Israel's existing parties, each in its own way, fail to confront the main chance of the new global order and the mounting dangers of our regional stalemate.
We know from everyday experience that Israel has the commercial and cultural resources to succeed brilliantly at global competition. We see it changing daily into a large, impressive city-state with a great economic potential. We see a demonstrated power to acculturate new generations of immigrants and minorities into a vibrant, Hebrew-speaking civil society.
At the same time, we know that, like all small countries networked to global realities, Israel cannot solve its diplomatic, economic, and environmental problems alone, that is, without the cooperation of other regional and global powers. Our economy cannot survive political isolation any more than our democracy can. The occupation is ruining our lives.
Internally, too, we are undergoing enormous changes. A quarter of Israel’s first graders are Arab citizens, and a quarter are ultra-Orthodox. Will either group grow up to imagine living in a state with room for the other, or for that matter, with a secular Israeli middle class that drives the economy and expects to be a part of the Western world?
IN THE FACE of this crisis, Israel’s government, and even its official opposition, have been nursing old grievances and worshiping old heroes. They argue, vaguely, that a Jewish state cannot be a state of its citizens. They insist on the region’s acceptance of Israel as a Jewish state, and routinely host Diaspora Jewish leaders as if they exercised quasi-official power, implying that Israelis and Diaspora Jews are somehow parts of the same trans-geographical nation, united by birth and commandments, and that a Jewish state must naturally favor legally Jewish individuals over other citizens; as if the state were not a social contract, but an expression of some common Jewish personality; as if the Hebrew cultural distinction of Israel were not evident to all, Arabs and Diaspora Jews alike.
The State of Israel, in other words, exists. It is time for Israelis to recognize it. It is a Hebrew-speaking society of over seven million people, whose Jewish character is hardly in doubt. That Israel can take the Hebrew language for granted is Zionism’s great triumph. Israelis need need no others. That Israelis celebrate national holidays, which draw on the traditional Jewish cycle, is a source of both joy and artistic restlessness. We do not need to legislate the identity or religion of Israeli citizens, or privilege any clergy or bloodline--on the contrary, these must grow organically, as in all modern democratic states, from the free choices of individuals and congregations.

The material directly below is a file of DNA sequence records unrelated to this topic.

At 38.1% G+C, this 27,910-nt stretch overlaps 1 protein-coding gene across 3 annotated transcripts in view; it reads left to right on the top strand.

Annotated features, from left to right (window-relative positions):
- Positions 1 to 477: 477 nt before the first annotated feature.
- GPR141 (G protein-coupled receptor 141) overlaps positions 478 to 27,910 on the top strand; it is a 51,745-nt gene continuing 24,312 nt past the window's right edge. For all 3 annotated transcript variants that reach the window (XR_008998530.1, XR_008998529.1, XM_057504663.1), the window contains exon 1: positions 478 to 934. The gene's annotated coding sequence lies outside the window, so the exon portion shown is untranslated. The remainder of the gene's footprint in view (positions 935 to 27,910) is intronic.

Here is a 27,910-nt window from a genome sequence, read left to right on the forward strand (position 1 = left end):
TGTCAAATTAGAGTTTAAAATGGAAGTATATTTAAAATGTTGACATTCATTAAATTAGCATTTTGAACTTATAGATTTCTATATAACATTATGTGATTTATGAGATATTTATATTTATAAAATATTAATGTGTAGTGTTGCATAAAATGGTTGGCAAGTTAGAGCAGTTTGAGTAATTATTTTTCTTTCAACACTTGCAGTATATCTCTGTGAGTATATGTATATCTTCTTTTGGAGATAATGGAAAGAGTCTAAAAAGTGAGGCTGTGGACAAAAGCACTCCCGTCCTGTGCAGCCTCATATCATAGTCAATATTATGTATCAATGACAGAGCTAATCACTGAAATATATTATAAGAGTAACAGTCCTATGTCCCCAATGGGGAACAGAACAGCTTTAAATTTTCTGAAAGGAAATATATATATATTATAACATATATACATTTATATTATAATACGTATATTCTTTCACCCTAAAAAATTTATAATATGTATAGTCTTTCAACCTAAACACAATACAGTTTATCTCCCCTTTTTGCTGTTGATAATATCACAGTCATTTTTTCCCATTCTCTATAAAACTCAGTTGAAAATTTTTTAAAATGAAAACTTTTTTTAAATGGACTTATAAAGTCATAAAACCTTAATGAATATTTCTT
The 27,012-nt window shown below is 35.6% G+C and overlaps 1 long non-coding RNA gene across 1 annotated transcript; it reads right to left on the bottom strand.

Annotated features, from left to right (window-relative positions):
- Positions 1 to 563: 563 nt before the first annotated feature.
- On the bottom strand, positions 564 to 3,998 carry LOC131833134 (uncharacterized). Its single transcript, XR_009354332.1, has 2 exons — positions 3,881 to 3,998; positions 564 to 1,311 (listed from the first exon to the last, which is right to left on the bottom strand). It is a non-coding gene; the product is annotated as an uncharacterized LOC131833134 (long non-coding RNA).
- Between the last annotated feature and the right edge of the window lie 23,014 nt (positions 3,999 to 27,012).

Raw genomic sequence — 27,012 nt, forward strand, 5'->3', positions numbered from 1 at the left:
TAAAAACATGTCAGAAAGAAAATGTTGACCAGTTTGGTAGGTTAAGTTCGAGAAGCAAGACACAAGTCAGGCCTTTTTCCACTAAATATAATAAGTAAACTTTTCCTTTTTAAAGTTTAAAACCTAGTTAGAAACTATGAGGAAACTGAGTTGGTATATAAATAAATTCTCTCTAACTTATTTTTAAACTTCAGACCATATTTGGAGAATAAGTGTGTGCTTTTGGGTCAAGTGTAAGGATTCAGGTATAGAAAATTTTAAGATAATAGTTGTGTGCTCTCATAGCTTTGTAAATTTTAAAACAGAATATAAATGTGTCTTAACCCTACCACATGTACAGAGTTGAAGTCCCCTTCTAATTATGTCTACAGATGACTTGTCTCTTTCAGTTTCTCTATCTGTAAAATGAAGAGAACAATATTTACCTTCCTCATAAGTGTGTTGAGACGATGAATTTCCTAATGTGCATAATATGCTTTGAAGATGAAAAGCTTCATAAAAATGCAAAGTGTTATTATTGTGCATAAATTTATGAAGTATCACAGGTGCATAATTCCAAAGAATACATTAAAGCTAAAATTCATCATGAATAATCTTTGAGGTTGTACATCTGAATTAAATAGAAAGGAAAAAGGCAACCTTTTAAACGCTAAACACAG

We must, in short, stop treating the democratic principles and federal pluralism we see all over the Western world as if these amount to an implied criticism of Israel, but rather we must see them as an invitation to move to normalization. We must let Israel’s robust culture compete. We must stop violating, not only international norms, but the genius of Zionism itself.
ISRAEL URGENTLY NEEDS a new, broadly democratic party that realizes the principles of Israel’s Declaration of Independence: The state, that document says, “will foster the development of the country for the benefit of all its inhabitants; it will be based on freedom, justice and peace as envisaged by the prophets of Israel; it will ensure complete equality of social and political rights to all its inhabitants irrespective of religion, race or sex; it will guarantee freedom of religion, conscience, language, education and culture; it will safeguard the Holy Places of all religions; and it will be faithful to the principles of the Charter of the United Nations.”
This party will be an organization with a clear charter. It will welcome Jews and Arabs, secular and pious, young and old, who accept the basic principles of liberty--who see tolerance enshrined in law as the great achievement of civilization. It will organize from the grassroots: in homes, on campuses, and on the web. It will offer a new social contract whose main points are as follow.
1. Peace. Members of the party will work for a two-state solution. We see two-city states, Israel and Palestine--together, after all, no bigger than greater Los Angeles--maintaining cultural distinction but continuing to integrate economically. We believe Israel has an urgent interest in cooperating with the Western powers to facilitate the rise of Palestine’s entrepreneurs and civil society; this means removing, even before a peace settlement, all the barriers of occupation to the movement of goods and talent within the Palestinian territories and between Palestine and the region. We look forward to economic cooperation, shared jurisdictions, from water to bandwidth, and a common market with Palestine and Jordan. We welcome the presence of appropriate numbers of international forces to maintain calm. We aim to create a Mediterranean Union, anchored by Israel and Turkey in partnership. We aim to achieve a bilateral defense pact with the United States.